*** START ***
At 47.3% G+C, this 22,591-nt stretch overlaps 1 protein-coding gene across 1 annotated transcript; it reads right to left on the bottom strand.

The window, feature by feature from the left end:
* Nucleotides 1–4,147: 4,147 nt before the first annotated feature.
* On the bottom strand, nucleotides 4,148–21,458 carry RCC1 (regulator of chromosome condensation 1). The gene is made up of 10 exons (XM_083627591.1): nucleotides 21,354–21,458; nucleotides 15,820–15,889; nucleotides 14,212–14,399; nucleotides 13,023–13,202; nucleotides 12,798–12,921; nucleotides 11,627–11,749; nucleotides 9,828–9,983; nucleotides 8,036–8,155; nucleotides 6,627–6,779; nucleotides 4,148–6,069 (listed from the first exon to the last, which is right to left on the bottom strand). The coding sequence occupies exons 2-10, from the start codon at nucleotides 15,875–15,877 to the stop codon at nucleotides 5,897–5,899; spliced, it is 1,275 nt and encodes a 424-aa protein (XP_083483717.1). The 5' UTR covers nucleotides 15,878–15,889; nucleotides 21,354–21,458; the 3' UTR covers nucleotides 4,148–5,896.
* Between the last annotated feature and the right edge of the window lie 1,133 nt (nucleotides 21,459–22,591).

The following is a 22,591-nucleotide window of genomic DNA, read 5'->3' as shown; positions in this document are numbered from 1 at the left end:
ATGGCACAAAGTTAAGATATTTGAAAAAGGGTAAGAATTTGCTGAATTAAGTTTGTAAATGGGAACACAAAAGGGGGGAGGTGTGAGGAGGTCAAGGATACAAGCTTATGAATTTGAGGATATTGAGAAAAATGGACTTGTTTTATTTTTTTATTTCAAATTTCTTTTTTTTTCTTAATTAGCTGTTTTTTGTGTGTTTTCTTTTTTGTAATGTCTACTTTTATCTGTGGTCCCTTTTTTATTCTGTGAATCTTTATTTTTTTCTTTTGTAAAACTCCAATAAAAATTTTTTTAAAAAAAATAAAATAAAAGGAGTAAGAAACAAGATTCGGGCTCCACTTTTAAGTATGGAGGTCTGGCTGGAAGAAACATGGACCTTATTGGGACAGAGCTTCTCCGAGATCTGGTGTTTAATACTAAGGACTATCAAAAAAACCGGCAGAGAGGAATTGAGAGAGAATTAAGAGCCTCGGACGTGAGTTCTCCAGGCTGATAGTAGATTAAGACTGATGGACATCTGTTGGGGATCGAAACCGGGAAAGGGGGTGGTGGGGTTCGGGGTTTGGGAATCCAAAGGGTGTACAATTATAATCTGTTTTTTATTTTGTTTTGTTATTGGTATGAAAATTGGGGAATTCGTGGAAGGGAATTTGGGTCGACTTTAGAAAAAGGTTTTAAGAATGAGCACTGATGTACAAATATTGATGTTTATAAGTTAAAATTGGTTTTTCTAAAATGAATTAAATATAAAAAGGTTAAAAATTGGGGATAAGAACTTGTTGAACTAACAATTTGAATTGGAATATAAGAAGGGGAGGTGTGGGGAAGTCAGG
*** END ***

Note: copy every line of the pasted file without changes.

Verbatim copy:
At 47.3% G+C, this 22,591-nt stretch overlaps 1 protein-coding gene across 1 annotated transcript; it reads right to left on the bottom strand.

The window, feature by feature from the left end:
* Nucleotides 1–4,147: 4,147 nt before the first annotated feature.
* On the bottom strand, nucleotides 4,148–21,458 carry RCC1 (regulator of chromosome condensation 1). The gene is made up of 10 exons (XM_083627591.1): nucleotides 21,354–21,458; nucleotides 15,820–15,889; nucleotides 14,212–14,399; nucleotides 13,023–13,202; nucleotides 12,798–12,921; nucleotides 11,627–11,749; nucleotides 9,828–9,983; nucleotides 8,036–8,155; nucleotides 6,627–6,779; nucleotides 4,148–6,069 (listed from the first exon to the last, which is right to left on the bottom strand). The coding sequence occupies exons 2-10, from the start codon at nucleotides 15,875–15,877 to the stop codon at nucleotides 5,897–5,899; spliced, it is 1,275 nt and encodes a 424-aa protein (XP_083483717.1). The 5' UTR covers nucleotides 15,878–15,889; nucleotides 21,354–21,458; the 3' UTR covers nucleotides 4,148–5,896.
* Between the last annotated feature and the right edge of the window lie 1,133 nt (nucleotides 21,459–22,591).

The following is a 22,591-nucleotide window of genomic DNA, read 5'->3' as shown; positions in this document are numbered from 1 at the left end:
ATGGCACAAAGTTAAGATATTTGAAAAAGGGTAAGAATTTGCTGAATTAAGTTTGTAAATGGGAACACAAAAGGGGGGAGGTGTGAGGAGGTCAAGGATACAAGCTTATGAATTTGAGGATATTGAGAAAAATGGACTTGTTTTATTTTTTTATTTCAAATTTCTTTTTTTTTCTTAATTAGCTGTTTTTTGTGTGTTTTCTTTTTTGTAATGTCTACTTTTATCTGTGGTCCCTTTTTTATTCTGTGAATCTTTATTTTTTTCTTTTGTAAAACTCCAATAAAAATTTTTTTAAAAAAAATAAAATAAAAGGAGTAAGAAACAAGATTCGGGCTCCACTTTTAAGTATGGAGGTCTGGCTGGAAGAAACATGGACCTTATTGGGACAGAGCTTCTCCGAGATCTGGTGTTTAATACTAAGGACTATCAAAAAAACCGGCAGAGAGGAATTGAGAGAGAATTAAGAGCCTCGGACGTGAGTTCTCCAGGCTGATAGTAGATTAAGACTGATGGACATCTGTTGGGGATCGAAACCGGGAAAGGGGGTGGTGGGGTTCGGGGTTTGGGAATCCAAAGGGTGTACAATTATAATCTGTTTTTTATTTTGTTTTGTTATTGGTATGAAAATTGGGGAATTCGTGGAAGGGAATTTGGGTCGACTTTAGAAAAAGGTTTTAAGAATGAGCACTGATGTACAAATATTGATGTTTATAAGTTAAAATTGGTTTTTCTAAAATGAATTAAATATAAAAAGGTTAAAAATTGGGGATAAGAACTTGTTGAACTAACAATTTGAATTGGAATATAAGAAGGGGAGGTGTGGGGAAGTCAGG